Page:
The $72 million Sandy Hook settlement could set a game-changing precedent for gun cases
Remington has agreed to pay out millions to families of victims killed by its rifle in 2012.
Nearly a decade after a lone gunman murdered 26 people — the majority of them just 6 and 7 years old — at Sandy Hook Elementary School in Newtown, Connecticut, the families of the victims were granted a measure of closure this week, after the firearm manufacturer behind the primary weapon used in the massacre agreed to a massive financial settlement for its role in one of the most horrific instances of gun violence in American history.
In a court filing published Tuesday, Remington Arms agreed to pay $72 million to the families of nine people killed at Sandy Hook in 2012, bringing to a close a class action lawsuit brought against the AR-15 maker. The suit, initially filed in 2014, accused the company of inappropriately promoting the sale of weapons to specifically “violence-prone men.”
“Using marketing to convey that a person is more powerful or more masculine by using a particular type or brand of firearm is deeply irresponsible,” Nicole Hockley, founder of the gun violence prevention group Sandy Hook Promise, said in a statement. “My hope is that by facing and finally being penalized for the impact of their work, gun companies, along with the insurance and banking industries that enable them, will be forced to make their business practices safer than they have ever been.”
Crucially, the settlement not only doubles Remington’s initial proposal of just $33 million, but also grants the families the right to publish “internal company documents that prove Remington’s wrongdoing” in the case, a statement from the families noted.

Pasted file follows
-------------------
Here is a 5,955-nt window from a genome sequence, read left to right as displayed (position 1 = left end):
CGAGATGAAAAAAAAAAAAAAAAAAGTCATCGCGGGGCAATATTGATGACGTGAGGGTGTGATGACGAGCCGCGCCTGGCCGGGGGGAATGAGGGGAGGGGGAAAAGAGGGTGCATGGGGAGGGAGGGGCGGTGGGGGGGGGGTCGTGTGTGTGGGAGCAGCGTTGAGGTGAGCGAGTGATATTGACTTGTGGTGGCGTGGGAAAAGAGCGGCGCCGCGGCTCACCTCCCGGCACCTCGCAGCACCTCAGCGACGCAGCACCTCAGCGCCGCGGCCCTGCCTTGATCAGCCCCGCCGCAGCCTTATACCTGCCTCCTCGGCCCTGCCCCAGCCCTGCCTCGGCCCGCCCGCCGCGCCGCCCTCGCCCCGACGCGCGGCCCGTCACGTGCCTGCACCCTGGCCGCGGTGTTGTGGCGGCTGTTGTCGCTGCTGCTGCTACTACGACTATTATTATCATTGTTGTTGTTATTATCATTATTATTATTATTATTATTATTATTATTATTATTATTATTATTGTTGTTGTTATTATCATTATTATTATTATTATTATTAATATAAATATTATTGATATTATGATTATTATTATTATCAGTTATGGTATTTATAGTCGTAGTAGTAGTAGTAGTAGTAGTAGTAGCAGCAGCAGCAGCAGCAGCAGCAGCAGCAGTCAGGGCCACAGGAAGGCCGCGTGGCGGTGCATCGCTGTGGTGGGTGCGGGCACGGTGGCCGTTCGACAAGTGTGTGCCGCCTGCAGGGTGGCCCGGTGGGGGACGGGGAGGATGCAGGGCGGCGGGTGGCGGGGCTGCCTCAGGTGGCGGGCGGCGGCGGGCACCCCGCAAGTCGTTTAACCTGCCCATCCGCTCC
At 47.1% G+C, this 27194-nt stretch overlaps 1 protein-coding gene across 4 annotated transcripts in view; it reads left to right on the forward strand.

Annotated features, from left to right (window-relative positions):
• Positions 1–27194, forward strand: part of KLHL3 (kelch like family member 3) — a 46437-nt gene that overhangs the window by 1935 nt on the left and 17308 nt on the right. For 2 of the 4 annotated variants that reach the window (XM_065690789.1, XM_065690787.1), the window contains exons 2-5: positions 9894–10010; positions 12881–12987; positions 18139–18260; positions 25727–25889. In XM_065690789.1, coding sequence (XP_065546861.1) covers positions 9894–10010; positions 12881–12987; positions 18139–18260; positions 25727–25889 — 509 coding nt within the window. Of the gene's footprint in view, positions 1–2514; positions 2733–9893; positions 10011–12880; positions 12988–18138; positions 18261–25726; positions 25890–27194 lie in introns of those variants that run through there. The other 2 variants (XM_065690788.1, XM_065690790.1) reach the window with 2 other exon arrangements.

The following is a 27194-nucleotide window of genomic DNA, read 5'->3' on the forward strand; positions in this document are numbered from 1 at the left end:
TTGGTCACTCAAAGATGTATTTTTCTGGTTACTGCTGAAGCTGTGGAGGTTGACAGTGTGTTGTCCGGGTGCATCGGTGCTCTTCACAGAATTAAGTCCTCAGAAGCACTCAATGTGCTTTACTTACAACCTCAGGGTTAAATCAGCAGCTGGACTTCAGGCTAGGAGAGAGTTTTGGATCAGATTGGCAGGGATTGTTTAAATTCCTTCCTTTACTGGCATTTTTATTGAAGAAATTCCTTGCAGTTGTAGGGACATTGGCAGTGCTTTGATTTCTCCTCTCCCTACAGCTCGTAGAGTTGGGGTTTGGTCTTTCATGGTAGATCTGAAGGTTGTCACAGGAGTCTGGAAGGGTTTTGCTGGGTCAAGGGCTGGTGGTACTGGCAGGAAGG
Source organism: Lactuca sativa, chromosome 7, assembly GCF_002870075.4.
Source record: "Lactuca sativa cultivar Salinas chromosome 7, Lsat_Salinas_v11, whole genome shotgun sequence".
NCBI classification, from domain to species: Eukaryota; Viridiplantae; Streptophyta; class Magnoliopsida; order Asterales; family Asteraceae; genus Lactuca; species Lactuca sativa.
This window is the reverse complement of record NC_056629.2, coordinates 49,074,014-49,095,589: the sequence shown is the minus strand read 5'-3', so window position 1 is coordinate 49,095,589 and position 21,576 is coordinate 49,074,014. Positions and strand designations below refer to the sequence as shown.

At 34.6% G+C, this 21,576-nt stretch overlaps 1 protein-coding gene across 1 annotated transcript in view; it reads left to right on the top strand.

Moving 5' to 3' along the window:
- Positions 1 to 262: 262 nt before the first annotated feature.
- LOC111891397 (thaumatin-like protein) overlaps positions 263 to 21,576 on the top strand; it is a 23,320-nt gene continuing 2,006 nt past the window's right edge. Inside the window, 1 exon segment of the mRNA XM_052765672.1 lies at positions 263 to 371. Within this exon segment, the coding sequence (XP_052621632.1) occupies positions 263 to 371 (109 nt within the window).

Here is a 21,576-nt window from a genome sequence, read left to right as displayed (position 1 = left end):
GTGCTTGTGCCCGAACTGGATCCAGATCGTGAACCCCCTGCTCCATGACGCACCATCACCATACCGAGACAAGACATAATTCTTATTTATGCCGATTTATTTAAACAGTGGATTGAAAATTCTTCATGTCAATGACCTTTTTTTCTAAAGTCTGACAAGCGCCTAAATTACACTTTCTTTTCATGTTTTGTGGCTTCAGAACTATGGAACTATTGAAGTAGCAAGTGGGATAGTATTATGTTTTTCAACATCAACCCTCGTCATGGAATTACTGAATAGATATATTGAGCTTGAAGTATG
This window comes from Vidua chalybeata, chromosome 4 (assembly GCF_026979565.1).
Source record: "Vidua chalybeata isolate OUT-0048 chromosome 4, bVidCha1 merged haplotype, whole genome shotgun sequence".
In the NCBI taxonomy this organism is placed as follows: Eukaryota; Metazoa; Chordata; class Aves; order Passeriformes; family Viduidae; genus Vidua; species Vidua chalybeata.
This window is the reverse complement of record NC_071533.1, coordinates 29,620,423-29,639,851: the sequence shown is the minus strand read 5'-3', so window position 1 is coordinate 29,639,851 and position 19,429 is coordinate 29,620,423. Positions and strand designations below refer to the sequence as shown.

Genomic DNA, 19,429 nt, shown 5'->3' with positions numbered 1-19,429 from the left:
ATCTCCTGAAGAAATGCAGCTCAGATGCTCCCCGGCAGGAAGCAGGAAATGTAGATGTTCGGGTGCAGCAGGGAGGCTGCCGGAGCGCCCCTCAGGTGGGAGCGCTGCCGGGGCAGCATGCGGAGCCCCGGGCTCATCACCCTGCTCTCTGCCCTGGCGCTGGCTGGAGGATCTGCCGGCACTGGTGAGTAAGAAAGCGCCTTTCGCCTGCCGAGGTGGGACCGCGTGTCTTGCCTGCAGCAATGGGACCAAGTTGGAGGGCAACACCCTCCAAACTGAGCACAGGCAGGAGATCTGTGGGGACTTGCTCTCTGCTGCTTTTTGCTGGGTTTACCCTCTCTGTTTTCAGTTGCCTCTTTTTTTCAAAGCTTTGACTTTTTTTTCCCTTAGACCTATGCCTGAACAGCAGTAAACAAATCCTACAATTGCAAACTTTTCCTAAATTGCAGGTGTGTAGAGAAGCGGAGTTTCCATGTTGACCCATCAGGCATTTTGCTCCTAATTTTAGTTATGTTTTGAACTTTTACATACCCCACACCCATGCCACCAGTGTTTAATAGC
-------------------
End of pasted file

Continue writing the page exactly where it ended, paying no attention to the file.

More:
The expansion of the onus of responsibility in mass shooting, from focusing solely on the gunman to now including the broader corporate forces that may have contributed to the act of violence, represents a potentially major sea change in how gun violence cases will be treated moving forward.
“This victory should serve as a wake-up call not only to the gun industry, but also the insurance and banking companies that prop it up,” attorney Josh Koskoff, who represented the families in this suit, explained. “For the gun industry, it’s time to stop recklessly marketing all guns to all people for all uses and instead ask how marketing can lower risk rather than court it. For the insurance and banking industries, it’s time to recognize the financial cost of underwriting companies that elevate profit by escalating risk. Our hope is that this victory will be the first boulder in the avalanche that forces that change.”
In a statement hailing the settlement as “historic,” President Biden — facing recent criticism for his administration’s lackluster stance on gun violence — struck a similarly optimistic tone for the precedent set by the decision.
“While this settlement does not erase the pain of that tragic day, it does begin the necessary work of holding gun manufacturers accountable for manufacturing weapons of war and irresponsibly marketing these firearms,” Biden said.
Still, significant as the settlement is, it remains a bittersweet victory for the families of those killed in Newtown.
“Today is not about honoring our son Benjamin. Today is about how and why Ben died,” Sandy Hook mother and plaintiff in the suit Francine Wheeler said in a statement. “It is about what is right and what is wrong. Our legal system has given us some justice today, but David and I will never have true justice. True justice would be our 15-year-old healthy and here with us.”